And certain watersheds ," designated by states as impaired waterbodies ," are regulated under EPA's Total Maximum Daily Load (TMDL) program. Established under Section 303(d) of the Clean Water Act, the TMDL program requires states to specify how much a particular pollutant needs to be reduced for a water body to meet water quality standards. The state then allocates pollutant load reductions among a watershed's pollutant sources. In practical effect, the TMDL program easily can dictate ppt discharge concentrations because of mercury's tendency to bioaccululate in fish.
Regional regulatory bodies also regulate mercury. In the Great Lakes basin, for example, the International Joint Commission recommended zero discharge as the goal for Lake Superior.
Local wastewater authorities also are imposing increasingly strict mercury standards to protect the quality of their wastewater treatment plants' sludge, which treatment plants often use or sell in a processed form as fertilizer. If mercury levels are too high, the wastewater treatment plant might need to pay for disposal of its otherwise-useful sludge as solid waste.
Advances in laboratory technique also are responsible for the current interest in mercury. Until recently, the lowest detection limit for mercury using an EPA-approved method was 0.2 g/l, using Method 245.1, which was issued in 1974. Its detection limit is one-fifth of ppb; therefore, any regulatory concern expressed as ppt was a moot point because it simply was not measurable.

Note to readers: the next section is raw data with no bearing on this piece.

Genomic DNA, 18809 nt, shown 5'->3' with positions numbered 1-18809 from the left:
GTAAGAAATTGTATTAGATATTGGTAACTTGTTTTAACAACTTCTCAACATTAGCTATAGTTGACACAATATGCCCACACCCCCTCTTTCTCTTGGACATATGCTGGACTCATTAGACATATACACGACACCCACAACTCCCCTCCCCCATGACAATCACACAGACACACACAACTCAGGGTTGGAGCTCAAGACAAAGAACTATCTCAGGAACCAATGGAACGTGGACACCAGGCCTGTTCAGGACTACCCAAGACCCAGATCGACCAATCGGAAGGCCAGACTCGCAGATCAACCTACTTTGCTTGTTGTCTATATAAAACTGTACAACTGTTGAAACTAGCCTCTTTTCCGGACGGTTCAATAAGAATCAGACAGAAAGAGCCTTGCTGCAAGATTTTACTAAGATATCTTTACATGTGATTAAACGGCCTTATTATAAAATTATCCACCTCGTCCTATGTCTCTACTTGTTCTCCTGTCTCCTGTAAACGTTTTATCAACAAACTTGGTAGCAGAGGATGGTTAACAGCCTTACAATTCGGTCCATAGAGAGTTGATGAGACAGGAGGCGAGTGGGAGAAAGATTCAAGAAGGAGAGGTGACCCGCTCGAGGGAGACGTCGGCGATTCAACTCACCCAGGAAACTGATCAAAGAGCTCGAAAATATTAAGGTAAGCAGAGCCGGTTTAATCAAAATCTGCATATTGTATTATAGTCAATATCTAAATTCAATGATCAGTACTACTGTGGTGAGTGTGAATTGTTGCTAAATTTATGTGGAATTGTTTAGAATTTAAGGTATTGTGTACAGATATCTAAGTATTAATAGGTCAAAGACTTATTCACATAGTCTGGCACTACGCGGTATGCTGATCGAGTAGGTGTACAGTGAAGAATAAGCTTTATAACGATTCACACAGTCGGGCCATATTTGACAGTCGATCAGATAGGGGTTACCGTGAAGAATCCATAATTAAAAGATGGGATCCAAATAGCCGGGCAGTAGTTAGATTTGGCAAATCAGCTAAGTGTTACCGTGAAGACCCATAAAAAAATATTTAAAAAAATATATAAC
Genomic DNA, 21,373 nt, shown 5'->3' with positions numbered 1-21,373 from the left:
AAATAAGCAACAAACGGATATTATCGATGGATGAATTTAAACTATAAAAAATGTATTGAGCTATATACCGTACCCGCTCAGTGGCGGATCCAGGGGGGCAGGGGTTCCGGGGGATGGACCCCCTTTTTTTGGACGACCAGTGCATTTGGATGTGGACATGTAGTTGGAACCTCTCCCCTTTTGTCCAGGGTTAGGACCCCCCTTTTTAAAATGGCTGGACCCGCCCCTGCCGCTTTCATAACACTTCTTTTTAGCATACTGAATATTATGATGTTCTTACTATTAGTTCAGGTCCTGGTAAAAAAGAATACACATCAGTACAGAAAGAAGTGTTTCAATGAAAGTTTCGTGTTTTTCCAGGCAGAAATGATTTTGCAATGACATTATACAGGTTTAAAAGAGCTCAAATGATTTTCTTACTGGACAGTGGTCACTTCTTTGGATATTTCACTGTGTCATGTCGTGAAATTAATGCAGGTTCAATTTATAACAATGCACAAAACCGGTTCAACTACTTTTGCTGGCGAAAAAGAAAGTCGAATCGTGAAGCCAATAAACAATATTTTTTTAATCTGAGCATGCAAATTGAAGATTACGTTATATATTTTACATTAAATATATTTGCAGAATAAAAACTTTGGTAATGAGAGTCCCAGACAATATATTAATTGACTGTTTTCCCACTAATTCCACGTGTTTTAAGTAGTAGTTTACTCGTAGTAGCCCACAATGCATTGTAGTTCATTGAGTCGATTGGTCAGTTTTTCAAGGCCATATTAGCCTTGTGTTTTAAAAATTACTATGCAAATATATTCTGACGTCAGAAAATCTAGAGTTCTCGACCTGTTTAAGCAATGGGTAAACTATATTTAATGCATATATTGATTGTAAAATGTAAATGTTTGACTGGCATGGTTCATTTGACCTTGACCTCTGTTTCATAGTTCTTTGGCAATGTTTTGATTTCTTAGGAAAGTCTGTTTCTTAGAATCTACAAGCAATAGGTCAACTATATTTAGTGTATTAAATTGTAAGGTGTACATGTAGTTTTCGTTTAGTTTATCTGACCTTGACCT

The situation changed with the issuance of Method 1631 in 1999. Under Method 1631, a minimum level of 0.5 ng/l is achievable ," 400 times lower than the previous lowest detection limit. As a result, it is now possible, in a practical sense, to assess compliance with regulatory standards set at the ppt level.
Although most pretreatment permits currently held by industry are written at the ppb level and rely on Method 245.1 for measurement, the situation could change gradually. First guidance, then ordinances and, finally, pretreatment permits could be reissued to reflect the new lower level of achievable resolution for at least some of the mercury measurements.
Revealing hidden mercury
We expect to see mercury in products such as batteries, fluorescent bulbs, silent switches, thermostats, dental amalgams, preservatives such as thimerosal, preserved solutions and old fungicide stockpiles. In each of those products, the mercury plays a clearly defined role, so its presence is not remarkable.
With the arrival of better laboratory techniques, however, comes a troubling revelation: Traces of mercury are widespread in other industrial chemicals and commercial products. In fact, many products with no apparent connection to mercury can contain significant traces of the metal.